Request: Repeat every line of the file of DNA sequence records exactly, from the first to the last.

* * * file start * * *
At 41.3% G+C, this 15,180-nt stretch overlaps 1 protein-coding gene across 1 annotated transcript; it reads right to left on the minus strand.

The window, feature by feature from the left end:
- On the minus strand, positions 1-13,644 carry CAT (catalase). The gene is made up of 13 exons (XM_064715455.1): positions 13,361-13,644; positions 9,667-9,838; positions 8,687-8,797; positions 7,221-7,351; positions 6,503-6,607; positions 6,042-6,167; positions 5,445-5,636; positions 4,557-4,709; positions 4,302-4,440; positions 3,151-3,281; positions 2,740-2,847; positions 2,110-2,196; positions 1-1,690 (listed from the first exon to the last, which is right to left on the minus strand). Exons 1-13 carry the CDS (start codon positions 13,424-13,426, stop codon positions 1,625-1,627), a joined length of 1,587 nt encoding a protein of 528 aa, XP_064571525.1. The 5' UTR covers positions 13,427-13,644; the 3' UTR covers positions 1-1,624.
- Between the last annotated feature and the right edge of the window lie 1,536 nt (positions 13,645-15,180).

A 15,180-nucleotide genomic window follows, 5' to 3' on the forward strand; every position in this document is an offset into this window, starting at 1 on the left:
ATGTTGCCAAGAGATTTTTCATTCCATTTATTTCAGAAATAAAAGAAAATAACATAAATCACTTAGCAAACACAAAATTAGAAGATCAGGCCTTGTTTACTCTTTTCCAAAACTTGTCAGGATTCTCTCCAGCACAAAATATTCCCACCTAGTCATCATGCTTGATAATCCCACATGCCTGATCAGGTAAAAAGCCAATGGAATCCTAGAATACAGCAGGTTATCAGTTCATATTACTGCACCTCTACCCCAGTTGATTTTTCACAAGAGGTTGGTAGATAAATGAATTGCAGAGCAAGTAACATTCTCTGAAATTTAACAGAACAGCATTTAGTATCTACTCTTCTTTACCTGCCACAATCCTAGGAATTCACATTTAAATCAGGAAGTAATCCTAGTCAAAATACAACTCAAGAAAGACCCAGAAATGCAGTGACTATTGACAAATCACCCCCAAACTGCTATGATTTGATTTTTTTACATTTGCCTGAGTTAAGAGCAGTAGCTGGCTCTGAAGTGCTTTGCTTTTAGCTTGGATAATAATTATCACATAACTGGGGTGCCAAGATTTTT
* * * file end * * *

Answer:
At 41.3% G+C, this 15,180-nt stretch overlaps 1 protein-coding gene across 1 annotated transcript; it reads right to left on the minus strand.

The window, feature by feature from the left end:
- On the minus strand, positions 1-13,644 carry CAT (catalase). The gene is made up of 13 exons (XM_064715455.1): positions 13,361-13,644; positions 9,667-9,838; positions 8,687-8,797; positions 7,221-7,351; positions 6,503-6,607; positions 6,042-6,167; positions 5,445-5,636; positions 4,557-4,709; positions 4,302-4,440; positions 3,151-3,281; positions 2,740-2,847; positions 2,110-2,196; positions 1-1,690 (listed from the first exon to the last, which is right to left on the minus strand). Exons 1-13 carry the CDS (start codon positions 13,424-13,426, stop codon positions 1,625-1,627), a joined length of 1,587 nt encoding a protein of 528 aa, XP_064571525.1. The 5' UTR covers positions 13,427-13,644; the 3' UTR covers positions 1-1,624.
- Between the last annotated feature and the right edge of the window lie 1,536 nt (positions 13,645-15,180).

A 15,180-nucleotide genomic window follows, 5' to 3' on the forward strand; every position in this document is an offset into this window, starting at 1 on the left:
ATGTTGCCAAGAGATTTTTCATTCCATTTATTTCAGAAATAAAAGAAAATAACATAAATCACTTAGCAAACACAAAATTAGAAGATCAGGCCTTGTTTACTCTTTTCCAAAACTTGTCAGGATTCTCTCCAGCACAAAATATTCCCACCTAGTCATCATGCTTGATAATCCCACATGCCTGATCAGGTAAAAAGCCAATGGAATCCTAGAATACAGCAGGTTATCAGTTCATATTACTGCACCTCTACCCCAGTTGATTTTTCACAAGAGGTTGGTAGATAAATGAATTGCAGAGCAAGTAACATTCTCTGAAATTTAACAGAACAGCATTTAGTATCTACTCTTCTTTACCTGCCACAATCCTAGGAATTCACATTTAAATCAGGAAGTAATCCTAGTCAAAATACAACTCAAGAAAGACCCAGAAATGCAGTGACTATTGACAAATCACCCCCAAACTGCTATGATTTGATTTTTTTACATTTGCCTGAGTTAAGAGCAGTAGCTGGCTCTGAAGTGCTTTGCTTTTAGCTTGGATAATAATTATCACATAACTGGGGTGCCAAGATTTTT